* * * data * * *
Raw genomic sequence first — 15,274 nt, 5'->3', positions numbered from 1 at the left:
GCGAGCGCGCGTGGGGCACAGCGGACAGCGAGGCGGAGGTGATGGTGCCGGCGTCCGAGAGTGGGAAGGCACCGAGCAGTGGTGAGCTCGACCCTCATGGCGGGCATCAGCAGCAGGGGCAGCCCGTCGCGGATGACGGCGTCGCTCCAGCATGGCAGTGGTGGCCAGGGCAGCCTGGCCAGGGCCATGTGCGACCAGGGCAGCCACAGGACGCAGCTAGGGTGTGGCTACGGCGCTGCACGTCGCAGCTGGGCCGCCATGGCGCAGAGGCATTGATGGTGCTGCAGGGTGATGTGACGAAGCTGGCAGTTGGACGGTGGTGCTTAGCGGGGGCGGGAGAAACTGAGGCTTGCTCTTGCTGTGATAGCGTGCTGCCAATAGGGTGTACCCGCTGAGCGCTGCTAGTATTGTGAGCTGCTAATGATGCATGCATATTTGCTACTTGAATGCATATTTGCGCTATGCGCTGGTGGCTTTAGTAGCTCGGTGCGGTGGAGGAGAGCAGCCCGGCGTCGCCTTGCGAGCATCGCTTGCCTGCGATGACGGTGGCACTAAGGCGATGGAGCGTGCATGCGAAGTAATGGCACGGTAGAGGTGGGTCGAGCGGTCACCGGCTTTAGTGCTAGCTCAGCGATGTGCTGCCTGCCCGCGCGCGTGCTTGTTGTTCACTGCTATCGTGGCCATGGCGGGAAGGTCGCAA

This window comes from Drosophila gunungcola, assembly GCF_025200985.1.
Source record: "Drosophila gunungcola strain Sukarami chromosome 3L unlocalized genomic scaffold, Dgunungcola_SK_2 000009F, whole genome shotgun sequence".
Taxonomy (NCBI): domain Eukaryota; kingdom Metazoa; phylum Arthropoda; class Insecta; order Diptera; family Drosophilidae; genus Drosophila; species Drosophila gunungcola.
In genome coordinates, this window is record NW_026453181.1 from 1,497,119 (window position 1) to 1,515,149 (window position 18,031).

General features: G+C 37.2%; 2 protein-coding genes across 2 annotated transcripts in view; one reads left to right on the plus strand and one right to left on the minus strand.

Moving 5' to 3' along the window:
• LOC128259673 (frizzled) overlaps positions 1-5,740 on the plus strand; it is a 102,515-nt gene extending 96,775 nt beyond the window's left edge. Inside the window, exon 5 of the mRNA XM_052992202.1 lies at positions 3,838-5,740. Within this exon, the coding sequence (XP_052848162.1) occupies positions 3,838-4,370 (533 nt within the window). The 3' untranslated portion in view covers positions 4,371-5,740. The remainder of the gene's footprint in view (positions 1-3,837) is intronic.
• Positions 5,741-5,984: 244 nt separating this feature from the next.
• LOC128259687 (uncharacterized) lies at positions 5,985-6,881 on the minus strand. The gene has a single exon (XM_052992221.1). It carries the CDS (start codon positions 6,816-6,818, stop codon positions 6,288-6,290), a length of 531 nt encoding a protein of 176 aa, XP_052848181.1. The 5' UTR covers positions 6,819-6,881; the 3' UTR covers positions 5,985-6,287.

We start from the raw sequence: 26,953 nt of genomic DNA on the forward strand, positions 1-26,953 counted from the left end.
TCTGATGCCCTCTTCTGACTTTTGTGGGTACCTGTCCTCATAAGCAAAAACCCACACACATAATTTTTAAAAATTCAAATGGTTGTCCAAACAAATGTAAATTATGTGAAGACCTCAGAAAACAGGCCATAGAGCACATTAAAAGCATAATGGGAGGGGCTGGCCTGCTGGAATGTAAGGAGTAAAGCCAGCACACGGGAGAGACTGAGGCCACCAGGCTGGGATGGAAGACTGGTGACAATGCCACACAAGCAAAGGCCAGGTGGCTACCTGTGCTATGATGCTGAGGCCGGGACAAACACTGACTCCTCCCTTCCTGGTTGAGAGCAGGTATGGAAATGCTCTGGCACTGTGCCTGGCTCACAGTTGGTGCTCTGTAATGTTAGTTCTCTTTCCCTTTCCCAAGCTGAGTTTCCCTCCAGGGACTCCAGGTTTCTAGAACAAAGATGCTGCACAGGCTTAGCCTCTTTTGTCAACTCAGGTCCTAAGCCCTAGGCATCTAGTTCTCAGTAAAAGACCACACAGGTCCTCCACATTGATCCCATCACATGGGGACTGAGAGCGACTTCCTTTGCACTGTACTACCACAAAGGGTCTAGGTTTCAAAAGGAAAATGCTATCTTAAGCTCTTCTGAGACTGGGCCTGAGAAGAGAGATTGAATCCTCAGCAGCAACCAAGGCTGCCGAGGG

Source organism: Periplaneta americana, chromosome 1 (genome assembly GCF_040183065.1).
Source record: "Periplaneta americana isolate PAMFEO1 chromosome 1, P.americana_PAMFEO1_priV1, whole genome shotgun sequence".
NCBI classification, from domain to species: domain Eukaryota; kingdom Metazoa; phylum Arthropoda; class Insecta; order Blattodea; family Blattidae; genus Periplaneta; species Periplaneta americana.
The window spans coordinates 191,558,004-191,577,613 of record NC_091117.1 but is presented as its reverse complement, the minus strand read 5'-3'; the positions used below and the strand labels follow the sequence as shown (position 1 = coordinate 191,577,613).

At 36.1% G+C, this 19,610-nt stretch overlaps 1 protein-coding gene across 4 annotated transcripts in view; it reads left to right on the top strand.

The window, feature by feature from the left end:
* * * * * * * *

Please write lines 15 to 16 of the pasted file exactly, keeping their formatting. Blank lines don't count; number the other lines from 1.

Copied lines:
Source record: "Periplaneta americana isolate PAMFEO1 chromosome 1, P.americana_PAMFEO1_priV1, whole genome shotgun sequence".
NCBI classification, from domain to species: domain Eukaryota; kingdom Metazoa; phylum Arthropoda; class Insecta; order Blattodea; family Blattidae; genus Periplaneta; species Periplaneta americana.